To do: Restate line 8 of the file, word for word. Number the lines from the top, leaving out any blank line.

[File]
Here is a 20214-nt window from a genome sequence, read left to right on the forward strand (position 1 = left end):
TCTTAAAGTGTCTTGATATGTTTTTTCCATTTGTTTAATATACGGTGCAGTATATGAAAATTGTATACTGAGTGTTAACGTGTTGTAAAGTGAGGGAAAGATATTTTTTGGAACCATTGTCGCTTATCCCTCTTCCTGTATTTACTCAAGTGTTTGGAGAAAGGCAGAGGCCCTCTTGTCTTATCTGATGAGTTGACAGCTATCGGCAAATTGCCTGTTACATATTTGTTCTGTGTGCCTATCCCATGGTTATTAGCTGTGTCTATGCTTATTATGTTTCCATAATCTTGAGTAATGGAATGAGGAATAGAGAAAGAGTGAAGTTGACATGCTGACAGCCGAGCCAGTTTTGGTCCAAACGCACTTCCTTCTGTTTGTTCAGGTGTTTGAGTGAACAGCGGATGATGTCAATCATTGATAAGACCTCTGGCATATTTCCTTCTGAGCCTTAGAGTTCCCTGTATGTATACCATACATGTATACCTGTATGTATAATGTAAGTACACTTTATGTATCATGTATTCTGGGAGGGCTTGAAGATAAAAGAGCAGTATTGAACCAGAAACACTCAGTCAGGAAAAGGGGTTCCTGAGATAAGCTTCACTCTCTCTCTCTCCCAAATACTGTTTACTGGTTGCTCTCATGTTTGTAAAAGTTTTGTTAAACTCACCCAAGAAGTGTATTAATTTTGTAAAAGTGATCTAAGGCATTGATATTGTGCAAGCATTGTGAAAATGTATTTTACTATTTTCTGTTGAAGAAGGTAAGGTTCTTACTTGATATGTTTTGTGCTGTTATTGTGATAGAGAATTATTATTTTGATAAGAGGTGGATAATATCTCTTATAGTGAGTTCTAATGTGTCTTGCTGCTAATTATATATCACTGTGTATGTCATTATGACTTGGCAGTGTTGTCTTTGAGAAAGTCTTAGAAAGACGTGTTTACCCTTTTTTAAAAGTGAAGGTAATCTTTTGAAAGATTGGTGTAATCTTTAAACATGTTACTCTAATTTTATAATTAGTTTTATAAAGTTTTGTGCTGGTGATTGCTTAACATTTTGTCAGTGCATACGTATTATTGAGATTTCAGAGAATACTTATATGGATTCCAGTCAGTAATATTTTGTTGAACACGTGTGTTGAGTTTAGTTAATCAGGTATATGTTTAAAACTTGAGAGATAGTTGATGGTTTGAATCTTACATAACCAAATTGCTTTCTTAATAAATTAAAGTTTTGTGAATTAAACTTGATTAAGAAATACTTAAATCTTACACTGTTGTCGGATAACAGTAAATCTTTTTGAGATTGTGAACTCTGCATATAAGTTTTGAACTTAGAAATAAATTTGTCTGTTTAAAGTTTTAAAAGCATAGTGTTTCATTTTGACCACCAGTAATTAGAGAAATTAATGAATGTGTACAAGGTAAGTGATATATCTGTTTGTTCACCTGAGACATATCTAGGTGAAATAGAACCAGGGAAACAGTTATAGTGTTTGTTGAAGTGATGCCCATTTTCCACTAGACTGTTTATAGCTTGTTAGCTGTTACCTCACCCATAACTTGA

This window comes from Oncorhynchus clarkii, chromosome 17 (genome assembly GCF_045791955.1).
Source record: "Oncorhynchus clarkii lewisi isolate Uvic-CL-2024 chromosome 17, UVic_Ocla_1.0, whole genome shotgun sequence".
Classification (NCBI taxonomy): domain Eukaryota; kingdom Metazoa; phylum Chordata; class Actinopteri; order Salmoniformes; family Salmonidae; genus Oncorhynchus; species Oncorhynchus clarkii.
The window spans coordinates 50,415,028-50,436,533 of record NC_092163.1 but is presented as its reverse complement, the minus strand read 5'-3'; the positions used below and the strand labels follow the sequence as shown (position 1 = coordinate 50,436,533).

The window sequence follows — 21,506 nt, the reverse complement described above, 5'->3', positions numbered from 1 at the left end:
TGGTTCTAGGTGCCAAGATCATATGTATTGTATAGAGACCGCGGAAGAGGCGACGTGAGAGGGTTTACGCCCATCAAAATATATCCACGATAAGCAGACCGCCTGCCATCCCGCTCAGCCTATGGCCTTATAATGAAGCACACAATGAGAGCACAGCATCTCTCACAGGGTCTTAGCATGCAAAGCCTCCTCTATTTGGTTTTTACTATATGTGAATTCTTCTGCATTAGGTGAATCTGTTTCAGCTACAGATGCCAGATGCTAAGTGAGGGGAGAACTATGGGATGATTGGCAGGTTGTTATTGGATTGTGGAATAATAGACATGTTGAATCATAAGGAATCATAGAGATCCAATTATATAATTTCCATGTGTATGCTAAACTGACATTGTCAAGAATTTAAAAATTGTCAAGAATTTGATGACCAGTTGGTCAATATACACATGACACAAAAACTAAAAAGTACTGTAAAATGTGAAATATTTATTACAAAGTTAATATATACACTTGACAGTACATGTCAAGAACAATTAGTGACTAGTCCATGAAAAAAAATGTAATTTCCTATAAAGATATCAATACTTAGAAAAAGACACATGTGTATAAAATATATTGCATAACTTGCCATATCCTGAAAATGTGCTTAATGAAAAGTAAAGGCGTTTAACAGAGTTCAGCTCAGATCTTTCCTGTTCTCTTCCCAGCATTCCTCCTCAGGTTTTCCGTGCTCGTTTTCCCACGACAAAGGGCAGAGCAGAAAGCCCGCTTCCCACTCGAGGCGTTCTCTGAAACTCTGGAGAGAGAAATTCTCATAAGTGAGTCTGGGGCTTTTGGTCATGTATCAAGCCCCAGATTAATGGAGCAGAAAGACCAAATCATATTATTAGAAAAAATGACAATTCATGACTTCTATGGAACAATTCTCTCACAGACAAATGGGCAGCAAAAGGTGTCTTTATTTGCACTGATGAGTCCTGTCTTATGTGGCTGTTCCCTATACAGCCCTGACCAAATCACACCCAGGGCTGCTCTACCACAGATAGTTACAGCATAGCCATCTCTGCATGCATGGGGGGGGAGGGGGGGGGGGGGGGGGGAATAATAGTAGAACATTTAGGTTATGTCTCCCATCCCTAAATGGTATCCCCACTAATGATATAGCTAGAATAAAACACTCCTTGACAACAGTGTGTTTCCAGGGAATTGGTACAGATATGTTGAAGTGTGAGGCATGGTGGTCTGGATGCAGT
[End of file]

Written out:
TGGTTCTAGGTGCCAAGATCATATGTATTGTATAGAGACCGCGGAAGAGGCGACGTGAGAGGGTTTACGCCCATCAAAATATATCCACGATAAGCAGACCGCCTGCCATCCCGCTCAGCCTATGGCCTTATAATGAAGCACACAATGAGAGCACAGCATCTCTCACAGGGTCTTAGCATGCAAAGCCTCCTCTATTTGGTTTTTACTATATGTGAATTCTTCTGCATTAGGTGAATCTGTTTCAGCTACAGATGCCAGATGCTAAGTGAGGGGAGAACTATGGGATGATTGGCAGGTTGTTATTGGATTGTGGAATAATAGACATGTTGAATCATAAGGAATCATAGAGATCCAATTATATAATTTCCATGTGTATGCTAAACTGACATTGTCAAGAATTTAAAAATTGTCAAGAATTTGATGACCAGTTGGTCAATATACACATGACACAAAAACTAAAAAGTACTGTAAAATGTGAAATATTTATTACAAAGTTAATATATACACTTGACAGTACATGTCAAGAACAATTAGTGACTAGTCCATGAAAAAAAATGTAATTTCCTATAAAGATATCAATACTTAGAAAAAGACACATGTGTATAAAATATATTGCATAACTTGCCATATCCTGAAAATGTGCTTAATGAAAAGTAAAGGCGTTTAACAGAGTTCAGCTCAGATCTTTCCTGTTCTCTTCCCAGCATTCCTCCTCAGGTTTTCCGTGCTCGTTTTCCCACGACAAAGGGCAGAGCAGAAAGCCCGCTTCCCACTCGAGGCGTTCTCTGAAACTCTGGAGAGAGAAATTCTCATAAGTGAGTCTGGGGCTTTTGGTCATGTATCAAGCCCCAGATTAATGGAGCAGAAAGACCAAATCATATTATTAGAAAAAATGACAATTCATGACTTCTATGGAACAATTCTCTCACAGACAAATGGGCAGCAAAAGGTGTCTTTATTTGCACTGATGAGTCCTGTCTTATGTGGCTGTTCCCTATACAGCCCTGACCAAATCACACCCAGGGCTGCTCTACCACAGATAGTTACAGCATAGCCATCTCTGCATGCATGGGGGGGGAGGGGGGGGGGGGGGGGGGAATAATAGTAGAACATTTAGGTTATGTCTCCCATCCCTAAATGGTATCCCCACTAATGATATAGCTAGAATAAAACACTCCTTGACAACAGTGTGTTTCCAGGGAATTGGTACAGATATGTTGAAGTGTGAGGCATGGTGGTCTGGATGCAGT